Passing the Love of Archery to Others
By Samantha Lance
My favorite outdoor activity is archery; whether it’s hunting, bowfishing, or just refining my shooting skills. What I love even more than that is teaching archery to the local youth. It warms my soul to know I’m sharing one of my passions to others, and to know they are hopefully moving forward with the same respect and appreciation for the sport that I possess. Laying the proper foundation in the beginning makes for strong, confident shooters in the future.
Equipment is at the top of the list with archery. What are they shooting? There are lots of options that are cost-effective and great for beginners. We normally start with Genesis bows for youth archery. They have a solo cam with adjustable limbs that top out at around 20 pounds draw weight, and are flexible with draw length. Depending on the size of your young shooter, you have multiple options with the Genesis bows: Mini, Original, and Pro. They all work well, and are great for beginners. Teach them the components of the bow, the arrow, and what each part’s role is when shooting.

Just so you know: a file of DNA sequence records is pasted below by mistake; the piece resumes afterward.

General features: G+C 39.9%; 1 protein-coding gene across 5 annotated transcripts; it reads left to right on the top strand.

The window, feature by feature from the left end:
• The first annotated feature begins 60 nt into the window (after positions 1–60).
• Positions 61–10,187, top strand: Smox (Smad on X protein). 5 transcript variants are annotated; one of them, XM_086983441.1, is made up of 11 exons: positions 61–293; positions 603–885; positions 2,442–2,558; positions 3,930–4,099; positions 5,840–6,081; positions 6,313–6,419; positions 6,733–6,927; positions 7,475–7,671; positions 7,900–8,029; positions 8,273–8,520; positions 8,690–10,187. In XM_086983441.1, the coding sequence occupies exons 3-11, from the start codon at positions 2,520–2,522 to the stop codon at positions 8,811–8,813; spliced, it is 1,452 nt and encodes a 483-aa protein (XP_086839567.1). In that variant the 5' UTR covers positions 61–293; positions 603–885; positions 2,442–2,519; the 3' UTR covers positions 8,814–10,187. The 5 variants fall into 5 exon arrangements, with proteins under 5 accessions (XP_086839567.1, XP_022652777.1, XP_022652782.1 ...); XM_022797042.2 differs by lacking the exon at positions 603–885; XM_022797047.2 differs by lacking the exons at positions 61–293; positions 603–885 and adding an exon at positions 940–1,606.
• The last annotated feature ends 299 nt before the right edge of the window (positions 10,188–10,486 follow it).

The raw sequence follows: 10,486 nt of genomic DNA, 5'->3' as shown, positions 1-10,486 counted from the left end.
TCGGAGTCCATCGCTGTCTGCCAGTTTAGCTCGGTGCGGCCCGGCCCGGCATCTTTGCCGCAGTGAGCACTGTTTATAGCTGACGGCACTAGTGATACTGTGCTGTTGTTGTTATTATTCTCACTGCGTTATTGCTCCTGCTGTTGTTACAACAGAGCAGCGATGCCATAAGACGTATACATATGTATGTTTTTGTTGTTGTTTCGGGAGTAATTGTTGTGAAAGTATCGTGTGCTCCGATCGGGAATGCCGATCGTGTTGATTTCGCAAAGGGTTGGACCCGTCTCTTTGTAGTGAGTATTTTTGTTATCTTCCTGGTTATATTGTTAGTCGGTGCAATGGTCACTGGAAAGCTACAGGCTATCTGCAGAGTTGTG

Safety is the next key component when teaching young shooters, or shooters in general. We teach this to students before we teach anything else on day 1 of the class. Situations can go from outstanding to out-of-control and catastrophic is seconds. After all, people are shooting a projectile around others which presents the potential for injury. When bringing the arrow out of a quiver or container, it must always be facing forward down range. Bring awareness to what is in front of them, so that there are no incidents should a stray arrow fly beyond the target. Normally, teaching archery is done on a one-on-one basis, either with a friend or your own child. In some cases, multiple people are involved and learning at the same time. Establish safety lines and where people should be standing when not actively shooting. We also teach our students to never shoot at a person or anything that resemble a human form. Shooting at 3-D targets is perfectly fine, as long as they don’t resemble people. A standard block target or 3-D target is what is normally used.
What you’re teaching is more than just the skill of archery. Anyone can shoot, but to shoot well and with common sense is the driving point. You’re teaching respect for the sport; so when they do go hunting, they have the confidence and ratification to make an ethical harvest.